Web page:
August 16, 2009

Invest in you: tips for getting the most out of your conference attendance

Blog Indiana isn’t over for me. Sponsored by the School of Informatics at IUPUI and other corporate sponsors, this three-day conference on blogging and social media ended yesterday. It jangled my nerves. It reconnected me with someone I hadn’t seen in almost a decade. It freed me of some self-limiting beliefs that have dogged me for years. And it introduced me to a bunch of people and ideas that made it hard to fall asleep two nights in a row. That’s the most exciting way I’ve spent $250 in a long time.

What about you? When was the last time you attended a conference? Here are some tips for getting the most of your investment in professional development:

1) Go to conferences whether you have the money or not. It’s one of the few things in life where the “buy now, pay later” plan isn’t such a bad idea. People tend to wince over the cost of registration and travel expenses during tough economic times. These are the most important times to invest in you. You’ll learn things that make you more marketable. People (read: prospective employers or customers) will automatically think well of you because you are someone who is interested, engaged and all about growth.

2) Don’t stick too close to home. I’m not talking about geography here. Get outside your immediate discipline and get a bigger lens on the world. Think the way other people think for a few days. Every profession is guilty of myopia to some extent. You get tired of your same old tools and approaches to every problem. Look beyond the obvious conferences for your profession. I’m a part-time librarian and former writer who is involved in my husband’s manufacturer’s rep firm. This summer, I attended a conference for manufacturers rep agents and one for people who are involved with blogging and social media for business. I decided not to attend the big national conference for librarians even though it was just a three-hour drive and travel expenses would be low. Why? My potential for growth was greater when I put myself a little outside my immediate work experience.

3) Don’t be afraid to look stupid. You never know when this may help. In one standing-room-only session of Blog Indiana, I sat down on the floor next to a guy who was busy setting up his laptop. While we waited for the session to start, he asked why I had come. I said I wasn’t sure yet. “We don’t know if it’s wise for our business to use social networking tools due to unique circumstances in our market,” I said, explaining the nature of our business. I braced myself for the reaction I’d gotten earlier that day from a CEO and sponsor of the event: he poked fun of a group he’d spoken to the previous week, a group of stodgy men in their sixties who own businesses that make industrial products. They challenged his notion that they should jump on the social networking bandwagon. He dismissed them as a clueless lot, revealing his own brand of narrow-mindedness. I picture successful entrepreneurs I know personally who have made a lot of money because of good timing. They know they don’t always need to be first to the table to win, especially now that exit strategies like retirement are looming. Realizing their own short horizon for making money with new tools doesn’t make them idiots. The smart guy with the laptop, Chip McComb, director of internet marketing at Fuseworks Studios, respected the fact that we know more about our business than he does. He introduced me by e-mail to a colleague who has used these tools successfully in a similar business. I now have a link to someone with the right set of experiences to inform our deliberation. Think I’ll remember Chip? You bet I will.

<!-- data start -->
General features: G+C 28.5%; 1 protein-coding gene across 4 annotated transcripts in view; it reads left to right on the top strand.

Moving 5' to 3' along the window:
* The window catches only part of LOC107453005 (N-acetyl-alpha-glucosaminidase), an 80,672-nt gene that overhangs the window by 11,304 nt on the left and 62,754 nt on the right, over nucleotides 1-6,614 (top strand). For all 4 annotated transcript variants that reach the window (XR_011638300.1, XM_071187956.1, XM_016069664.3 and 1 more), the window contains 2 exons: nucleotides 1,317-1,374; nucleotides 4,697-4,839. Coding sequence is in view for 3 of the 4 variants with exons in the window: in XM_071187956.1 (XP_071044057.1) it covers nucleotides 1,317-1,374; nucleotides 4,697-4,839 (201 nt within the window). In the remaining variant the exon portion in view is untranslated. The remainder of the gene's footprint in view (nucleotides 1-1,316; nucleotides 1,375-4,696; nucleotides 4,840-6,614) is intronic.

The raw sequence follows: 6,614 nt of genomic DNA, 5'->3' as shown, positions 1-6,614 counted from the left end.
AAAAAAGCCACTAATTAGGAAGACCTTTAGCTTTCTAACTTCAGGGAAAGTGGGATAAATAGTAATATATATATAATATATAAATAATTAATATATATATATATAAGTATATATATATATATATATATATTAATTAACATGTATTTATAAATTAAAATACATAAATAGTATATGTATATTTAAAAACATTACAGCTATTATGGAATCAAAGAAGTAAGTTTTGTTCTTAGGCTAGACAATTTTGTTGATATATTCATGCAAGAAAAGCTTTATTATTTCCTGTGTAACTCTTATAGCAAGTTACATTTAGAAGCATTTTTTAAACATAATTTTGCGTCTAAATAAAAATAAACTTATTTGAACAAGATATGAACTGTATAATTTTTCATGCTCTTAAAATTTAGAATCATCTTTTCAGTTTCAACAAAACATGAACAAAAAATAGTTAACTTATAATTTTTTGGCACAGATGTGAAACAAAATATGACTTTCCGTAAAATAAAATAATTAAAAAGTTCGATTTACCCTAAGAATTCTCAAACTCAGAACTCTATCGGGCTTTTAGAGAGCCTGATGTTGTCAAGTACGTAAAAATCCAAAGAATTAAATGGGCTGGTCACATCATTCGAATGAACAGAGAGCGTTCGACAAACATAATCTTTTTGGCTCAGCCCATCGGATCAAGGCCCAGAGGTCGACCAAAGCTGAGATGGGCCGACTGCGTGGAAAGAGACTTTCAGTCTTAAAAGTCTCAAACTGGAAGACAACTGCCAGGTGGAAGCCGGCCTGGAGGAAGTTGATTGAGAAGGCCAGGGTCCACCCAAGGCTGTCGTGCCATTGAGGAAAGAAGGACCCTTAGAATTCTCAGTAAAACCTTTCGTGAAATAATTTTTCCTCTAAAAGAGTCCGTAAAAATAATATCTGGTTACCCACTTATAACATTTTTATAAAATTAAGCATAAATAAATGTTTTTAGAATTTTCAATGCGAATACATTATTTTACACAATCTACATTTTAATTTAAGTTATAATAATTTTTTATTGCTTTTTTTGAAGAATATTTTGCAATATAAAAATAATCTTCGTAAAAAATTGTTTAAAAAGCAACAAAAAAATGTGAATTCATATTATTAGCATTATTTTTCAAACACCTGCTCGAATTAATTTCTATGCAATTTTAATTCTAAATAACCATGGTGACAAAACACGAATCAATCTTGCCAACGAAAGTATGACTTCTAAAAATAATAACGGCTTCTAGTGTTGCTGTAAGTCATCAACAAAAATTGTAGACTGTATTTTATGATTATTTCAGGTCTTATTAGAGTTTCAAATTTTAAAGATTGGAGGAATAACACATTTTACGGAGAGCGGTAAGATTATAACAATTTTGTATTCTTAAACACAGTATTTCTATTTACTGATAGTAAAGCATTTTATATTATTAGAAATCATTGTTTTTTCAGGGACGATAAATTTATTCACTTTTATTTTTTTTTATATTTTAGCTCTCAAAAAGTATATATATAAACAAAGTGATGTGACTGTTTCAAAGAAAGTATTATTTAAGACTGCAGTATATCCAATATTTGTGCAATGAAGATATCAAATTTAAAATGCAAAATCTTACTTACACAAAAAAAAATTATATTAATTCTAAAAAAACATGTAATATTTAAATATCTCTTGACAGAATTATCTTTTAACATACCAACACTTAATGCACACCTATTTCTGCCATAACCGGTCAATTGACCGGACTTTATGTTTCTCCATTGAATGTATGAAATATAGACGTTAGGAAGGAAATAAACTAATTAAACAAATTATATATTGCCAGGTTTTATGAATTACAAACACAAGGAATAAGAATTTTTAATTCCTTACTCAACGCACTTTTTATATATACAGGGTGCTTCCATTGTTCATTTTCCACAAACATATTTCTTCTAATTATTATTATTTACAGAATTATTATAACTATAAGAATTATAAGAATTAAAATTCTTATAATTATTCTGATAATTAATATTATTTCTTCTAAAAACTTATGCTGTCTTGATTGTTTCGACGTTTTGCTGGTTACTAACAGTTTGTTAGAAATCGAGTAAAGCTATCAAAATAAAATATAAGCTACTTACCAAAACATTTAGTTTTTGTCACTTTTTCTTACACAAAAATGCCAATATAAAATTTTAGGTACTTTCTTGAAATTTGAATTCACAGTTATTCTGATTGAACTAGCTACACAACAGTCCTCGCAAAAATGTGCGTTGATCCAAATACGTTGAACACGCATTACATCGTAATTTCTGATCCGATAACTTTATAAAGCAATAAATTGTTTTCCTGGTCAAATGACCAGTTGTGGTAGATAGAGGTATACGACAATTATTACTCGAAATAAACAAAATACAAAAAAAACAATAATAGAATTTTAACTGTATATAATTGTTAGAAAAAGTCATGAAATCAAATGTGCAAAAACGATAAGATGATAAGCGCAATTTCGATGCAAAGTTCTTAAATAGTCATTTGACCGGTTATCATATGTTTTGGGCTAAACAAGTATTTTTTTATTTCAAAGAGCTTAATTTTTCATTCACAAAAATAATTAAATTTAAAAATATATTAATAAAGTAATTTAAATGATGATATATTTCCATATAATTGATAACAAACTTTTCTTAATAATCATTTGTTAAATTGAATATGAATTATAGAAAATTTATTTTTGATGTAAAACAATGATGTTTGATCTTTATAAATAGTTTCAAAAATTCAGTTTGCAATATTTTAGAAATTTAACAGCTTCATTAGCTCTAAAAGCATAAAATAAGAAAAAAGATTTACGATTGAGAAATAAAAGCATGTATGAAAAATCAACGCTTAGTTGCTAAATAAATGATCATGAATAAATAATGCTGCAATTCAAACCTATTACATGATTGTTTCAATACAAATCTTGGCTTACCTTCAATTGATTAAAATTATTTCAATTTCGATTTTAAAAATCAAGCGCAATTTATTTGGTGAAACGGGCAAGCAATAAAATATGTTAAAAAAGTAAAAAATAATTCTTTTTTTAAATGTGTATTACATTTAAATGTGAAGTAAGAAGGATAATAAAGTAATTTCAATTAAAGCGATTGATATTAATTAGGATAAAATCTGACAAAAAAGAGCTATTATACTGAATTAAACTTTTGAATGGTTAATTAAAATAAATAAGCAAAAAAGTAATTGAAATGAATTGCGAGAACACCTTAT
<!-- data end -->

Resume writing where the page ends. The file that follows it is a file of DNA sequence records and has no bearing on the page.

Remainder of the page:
4) Be open. Be curious. Talk to everyone. I met some people who are doing truly fascinating things. They know that I admire them because I listened intently. They enlarged my view of what is possible. I have at least a dozen new friends I can talk to because of my summer conference attendance. In my book, he who dies with the most friends wins.

5) Tell someone what you’ve learned immediately. I couldn’t wait for my husband to get home on the final night of the Blog Indiana conference. I called a friend the next morning and got her out of bed to share the part I wanted her to know. I probably crossed a boundary there, selfishly calling early on a Saturday morning. The act of telling someone what you learned at a conference is like teaching. When we teach, we reinforce what we learn.

6) Prepare a one-page action plan. If the conference is really good, your head may be spinning with ideas. Your notes may be copious. Don’t try to do everything. Make a one-page action plan, pick the top three items and start working on them immediately. Make a resource list of every person or source you may want to explore further.

7) Visit your notes frequently. It’s easy to attend a conference, take a lot of notes, and go back to work unchanged. Challenge yourself to sit with your notes and review them again and again. What’s the point of professional development if it doesn’t somehow change who you are and how you operate for a better result?

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